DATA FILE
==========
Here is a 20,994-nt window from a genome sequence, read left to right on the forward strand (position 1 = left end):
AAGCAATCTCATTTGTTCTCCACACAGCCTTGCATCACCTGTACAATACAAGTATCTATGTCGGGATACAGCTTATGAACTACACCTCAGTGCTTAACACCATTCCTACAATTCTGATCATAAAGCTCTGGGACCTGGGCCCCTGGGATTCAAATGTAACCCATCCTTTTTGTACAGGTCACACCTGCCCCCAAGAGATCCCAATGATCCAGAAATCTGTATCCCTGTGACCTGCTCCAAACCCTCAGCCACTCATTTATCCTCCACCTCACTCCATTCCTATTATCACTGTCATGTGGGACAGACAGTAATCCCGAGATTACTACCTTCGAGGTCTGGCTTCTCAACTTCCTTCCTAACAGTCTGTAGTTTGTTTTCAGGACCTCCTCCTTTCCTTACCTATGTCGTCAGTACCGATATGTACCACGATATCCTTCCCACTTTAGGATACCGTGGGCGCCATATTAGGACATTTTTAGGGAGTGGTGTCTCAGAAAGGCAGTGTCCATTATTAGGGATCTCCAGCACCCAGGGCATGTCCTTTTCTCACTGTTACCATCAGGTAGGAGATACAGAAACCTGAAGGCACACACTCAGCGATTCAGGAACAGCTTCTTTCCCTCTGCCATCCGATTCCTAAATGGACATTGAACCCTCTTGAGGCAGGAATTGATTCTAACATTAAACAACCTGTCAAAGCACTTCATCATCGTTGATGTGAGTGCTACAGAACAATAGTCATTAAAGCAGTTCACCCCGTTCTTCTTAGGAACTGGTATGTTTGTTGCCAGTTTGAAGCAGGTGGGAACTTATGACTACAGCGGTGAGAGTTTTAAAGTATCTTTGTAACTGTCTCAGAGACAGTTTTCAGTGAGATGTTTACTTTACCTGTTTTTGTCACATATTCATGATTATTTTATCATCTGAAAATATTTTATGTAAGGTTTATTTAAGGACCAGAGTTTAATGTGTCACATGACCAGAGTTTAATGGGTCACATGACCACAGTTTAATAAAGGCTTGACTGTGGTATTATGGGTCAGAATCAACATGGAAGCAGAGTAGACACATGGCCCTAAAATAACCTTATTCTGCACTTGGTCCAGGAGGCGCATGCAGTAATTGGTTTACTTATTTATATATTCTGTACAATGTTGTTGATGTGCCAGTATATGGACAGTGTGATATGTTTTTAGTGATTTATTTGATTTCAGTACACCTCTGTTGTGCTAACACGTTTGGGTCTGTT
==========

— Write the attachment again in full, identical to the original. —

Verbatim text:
Here is a 20,994-nt window from a genome sequence, read left to right on the forward strand (position 1 = left end):
AAGCAATCTCATTTGTTCTCCACACAGCCTTGCATCACCTGTACAATACAAGTATCTATGTCGGGATACAGCTTATGAACTACACCTCAGTGCTTAACACCATTCCTACAATTCTGATCATAAAGCTCTGGGACCTGGGCCCCTGGGATTCAAATGTAACCCATCCTTTTTGTACAGGTCACACCTGCCCCCAAGAGATCCCAATGATCCAGAAATCTGTATCCCTGTGACCTGCTCCAAACCCTCAGCCACTCATTTATCCTCCACCTCACTCCATTCCTATTATCACTGTCATGTGGGACAGACAGTAATCCCGAGATTACTACCTTCGAGGTCTGGCTTCTCAACTTCCTTCCTAACAGTCTGTAGTTTGTTTTCAGGACCTCCTCCTTTCCTTACCTATGTCGTCAGTACCGATATGTACCACGATATCCTTCCCACTTTAGGATACCGTGGGCGCCATATTAGGACATTTTTAGGGAGTGGTGTCTCAGAAAGGCAGTGTCCATTATTAGGGATCTCCAGCACCCAGGGCATGTCCTTTTCTCACTGTTACCATCAGGTAGGAGATACAGAAACCTGAAGGCACACACTCAGCGATTCAGGAACAGCTTCTTTCCCTCTGCCATCCGATTCCTAAATGGACATTGAACCCTCTTGAGGCAGGAATTGATTCTAACATTAAACAACCTGTCAAAGCACTTCATCATCGTTGATGTGAGTGCTACAGAACAATAGTCATTAAAGCAGTTCACCCCGTTCTTCTTAGGAACTGGTATGTTTGTTGCCAGTTTGAAGCAGGTGGGAACTTATGACTACAGCGGTGAGAGTTTTAAAGTATCTTTGTAACTGTCTCAGAGACAGTTTTCAGTGAGATGTTTACTTTACCTGTTTTTGTCACATATTCATGATTATTTTATCATCTGAAAATATTTTATGTAAGGTTTATTTAAGGACCAGAGTTTAATGTGTCACATGACCAGAGTTTAATGGGTCACATGACCACAGTTTAATAAAGGCTTGACTGTGGTATTATGGGTCAGAATCAACATGGAAGCAGAGTAGACACATGGCCCTAAAATAACCTTATTCTGCACTTGGTCCAGGAGGCGCATGCAGTAATTGGTTTACTTATTTATATATTCTGTACAATGTTGTTGATGTGCCAGTATATGGACAGTGTGATATGTTTTTAGTGATTTATTTGATTTCAGTACACCTCTGTTGTGCTAACACGTTTGGGTCTGTT